Today is Foetal Alcohol Spectrum Disorders (FASD) Day.
FASD is a diagnostic term used to describe impacts on the brain and body of individuals prenatally exposed to alcohol during pregnancy.
TACT has long expressed concern that FASD is a more wide spread condition than has been acknowledged until now, especially in looked after children, with little awareness or training given to professionals. In the foster care sector, much attention is given to what a child may have experienced or witnessed since birth, which will obviously impact upon their behaviour. However, many children coming into care do so as a result of parents misusing substances such as alcohol, and so the numbers of foetaly affected children in the care system is undoubtedly much higher than in the rest of the population.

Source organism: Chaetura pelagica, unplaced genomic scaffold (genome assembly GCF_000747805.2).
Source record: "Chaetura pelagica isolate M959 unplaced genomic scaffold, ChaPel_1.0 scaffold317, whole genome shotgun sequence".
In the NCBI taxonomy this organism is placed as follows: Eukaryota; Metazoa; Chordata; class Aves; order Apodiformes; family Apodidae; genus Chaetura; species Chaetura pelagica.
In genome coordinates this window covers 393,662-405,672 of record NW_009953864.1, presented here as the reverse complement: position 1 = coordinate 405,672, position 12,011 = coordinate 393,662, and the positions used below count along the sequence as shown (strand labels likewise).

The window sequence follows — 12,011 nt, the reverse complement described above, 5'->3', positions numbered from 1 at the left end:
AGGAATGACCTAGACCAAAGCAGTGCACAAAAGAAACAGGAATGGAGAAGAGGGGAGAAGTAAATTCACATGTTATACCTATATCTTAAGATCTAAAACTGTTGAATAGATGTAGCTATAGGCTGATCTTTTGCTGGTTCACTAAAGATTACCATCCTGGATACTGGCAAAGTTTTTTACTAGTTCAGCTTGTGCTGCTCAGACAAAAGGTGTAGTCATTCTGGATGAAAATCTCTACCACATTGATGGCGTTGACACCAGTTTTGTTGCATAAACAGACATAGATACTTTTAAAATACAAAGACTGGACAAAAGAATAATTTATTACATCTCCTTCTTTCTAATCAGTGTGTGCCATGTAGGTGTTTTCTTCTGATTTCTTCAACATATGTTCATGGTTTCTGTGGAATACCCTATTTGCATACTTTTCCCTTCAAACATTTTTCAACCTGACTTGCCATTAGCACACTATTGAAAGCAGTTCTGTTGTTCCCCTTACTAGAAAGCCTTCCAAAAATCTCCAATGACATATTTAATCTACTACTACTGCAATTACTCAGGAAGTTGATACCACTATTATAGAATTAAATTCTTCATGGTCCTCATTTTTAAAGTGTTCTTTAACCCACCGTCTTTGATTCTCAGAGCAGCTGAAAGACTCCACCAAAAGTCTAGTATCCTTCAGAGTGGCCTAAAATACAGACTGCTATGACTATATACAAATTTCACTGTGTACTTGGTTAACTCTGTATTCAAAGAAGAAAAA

FASD is a lifelong disability. Individuals with FASD have their own unique areas of difficulties and may experience challenges in their daily living and need support with motor skills, physical health, learning, memory, attention, emotional regulation, and social skills.
Martin Clarke -TACT Director of Performance Support and a former social worker shares his view on FASD and what we should be doing about it here.